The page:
Dizziness and TMJ Disorder

Dizziness is another symptom of long-COVID that overlaps with TMJ disorder. When you have TMJ, you experience symptoms that seemingly, have nothing to do with your jaw. The reality is that your jaw joint is a busy place in your body. It opens and closes multiple times a day, has a powerful muscle and nerves running through it and is directly tied to your inner ear with ligaments.

Your inner ear is responsible for your balance. There are canals called semicircular canals. They are lined with tiny hairlike muscles and filled partway with fluid. When you move, these hairs sense the movement of the liquid and send messages to your brain, which helps you discern where you are in space and keep your balance. If you have TMJ, the ligaments that connect your jaw muscles to your ear become inflamed and stained. They push and pull your semicircular canals out of place, which confuses your body, and you feel dizzy.

Do your symptoms sound like they could be TMJ disorder? Your Manhattan dentist can help. Call (212) 557-8668 or make an appointment online.

Tingling in Fingers and TMJ Disorder

Did you know that TMJ disorder can cause tingling in your fingers? So can long-COVID. If your tingling is from TMJ, your temporomandibular joint is pinching the nerve that runs through it. This nerve is called the trigeminal nerve, and it’s responsible for all the feeling in your head and helps jaw movement. So why does that affect your fingers? Because when this nerve is pinched for a prolonged period of time, it affects the nerves that connect to it, and the sensation can travel down your arms and to your fingers.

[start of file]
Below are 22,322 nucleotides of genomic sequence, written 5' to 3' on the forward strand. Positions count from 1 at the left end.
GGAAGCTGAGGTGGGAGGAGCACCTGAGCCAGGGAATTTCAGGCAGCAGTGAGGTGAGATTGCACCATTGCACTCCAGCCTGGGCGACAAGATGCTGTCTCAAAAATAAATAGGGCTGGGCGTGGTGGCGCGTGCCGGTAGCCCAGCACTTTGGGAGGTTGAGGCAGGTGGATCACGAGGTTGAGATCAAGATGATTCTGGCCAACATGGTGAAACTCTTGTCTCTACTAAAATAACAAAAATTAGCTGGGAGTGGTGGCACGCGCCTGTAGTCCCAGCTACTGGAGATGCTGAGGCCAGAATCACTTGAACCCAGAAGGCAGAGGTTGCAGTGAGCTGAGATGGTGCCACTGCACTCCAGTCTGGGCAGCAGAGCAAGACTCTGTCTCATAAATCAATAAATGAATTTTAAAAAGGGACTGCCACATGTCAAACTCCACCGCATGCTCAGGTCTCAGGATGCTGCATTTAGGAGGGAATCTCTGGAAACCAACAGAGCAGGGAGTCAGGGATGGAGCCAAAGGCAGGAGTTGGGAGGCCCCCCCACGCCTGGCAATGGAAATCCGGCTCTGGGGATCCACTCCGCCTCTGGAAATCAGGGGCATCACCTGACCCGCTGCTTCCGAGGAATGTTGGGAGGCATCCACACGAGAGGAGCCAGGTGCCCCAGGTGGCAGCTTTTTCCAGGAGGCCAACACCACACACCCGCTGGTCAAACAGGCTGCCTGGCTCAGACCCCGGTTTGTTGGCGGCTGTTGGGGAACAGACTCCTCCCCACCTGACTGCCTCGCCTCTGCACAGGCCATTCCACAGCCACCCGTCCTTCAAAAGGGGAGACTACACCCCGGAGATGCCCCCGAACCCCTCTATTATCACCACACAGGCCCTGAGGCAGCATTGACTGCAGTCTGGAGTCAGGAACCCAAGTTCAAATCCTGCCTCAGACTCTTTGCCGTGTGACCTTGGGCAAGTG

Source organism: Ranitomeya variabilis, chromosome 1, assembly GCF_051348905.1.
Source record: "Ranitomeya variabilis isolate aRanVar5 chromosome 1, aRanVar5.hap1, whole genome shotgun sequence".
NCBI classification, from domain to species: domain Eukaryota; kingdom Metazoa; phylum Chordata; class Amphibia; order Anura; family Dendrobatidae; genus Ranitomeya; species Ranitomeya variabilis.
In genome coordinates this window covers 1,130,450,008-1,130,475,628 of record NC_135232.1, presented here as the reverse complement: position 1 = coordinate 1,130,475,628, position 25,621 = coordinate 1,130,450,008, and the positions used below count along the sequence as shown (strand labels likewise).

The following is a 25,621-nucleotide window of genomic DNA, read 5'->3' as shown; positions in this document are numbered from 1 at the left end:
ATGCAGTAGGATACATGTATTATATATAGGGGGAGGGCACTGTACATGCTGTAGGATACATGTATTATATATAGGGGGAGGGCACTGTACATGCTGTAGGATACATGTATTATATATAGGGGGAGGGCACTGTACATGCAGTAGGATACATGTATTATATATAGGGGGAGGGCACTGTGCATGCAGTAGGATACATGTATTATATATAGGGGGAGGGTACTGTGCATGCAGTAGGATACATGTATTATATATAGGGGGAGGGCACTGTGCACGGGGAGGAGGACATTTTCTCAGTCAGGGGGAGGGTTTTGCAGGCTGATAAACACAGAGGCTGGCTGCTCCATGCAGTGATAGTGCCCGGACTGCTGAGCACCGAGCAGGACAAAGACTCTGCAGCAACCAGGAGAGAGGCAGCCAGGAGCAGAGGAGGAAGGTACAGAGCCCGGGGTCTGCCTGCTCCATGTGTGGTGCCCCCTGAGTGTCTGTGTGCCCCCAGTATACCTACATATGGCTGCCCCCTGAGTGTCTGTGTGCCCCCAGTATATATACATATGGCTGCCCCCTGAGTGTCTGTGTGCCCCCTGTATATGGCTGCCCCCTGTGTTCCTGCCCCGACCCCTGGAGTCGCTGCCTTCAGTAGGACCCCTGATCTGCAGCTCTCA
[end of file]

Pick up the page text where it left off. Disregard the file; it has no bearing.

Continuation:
If you have tingling in your fingers from TMJ disorder, you’ll likely have headaches or migraines and jaw pain. If you are concerned that symptoms you thought were long-COVID is TMJ disorder, make an appointment with your local New York City dentist. After all, your symptoms could have started due to COVID, but they don’t need to persist. Call (212) 557-8668 or make an appointment online.

Have You Been Back To See Your Manhattan Dentist Since COVID?

One of the most significant ways COVID-19 has affected our teeth is that many have stopped going to the dentist. While many offices were closed for a time, we are open again, and it’s essential to get back into the habit of your twice-annual cleaning and dental exam.

We clear tartar from your teeth during your cleaning, which you can’t do with a toothbrush at home. It’s important to get this tartar buildup off before it traps bacteria and damages your teeth and gums. Your dental exams are essential, too. We examine your mouth, jaw, teeth, and gums for diseases, disorders, and oral cancer during your exam.

Head back to your local Manhattan dentist for your cleaning and exam. We’ll talk about any symptoms you’re experiencing and help you get back to living a happy, healthy life. Call (212) 557-8668 or make an appointment online.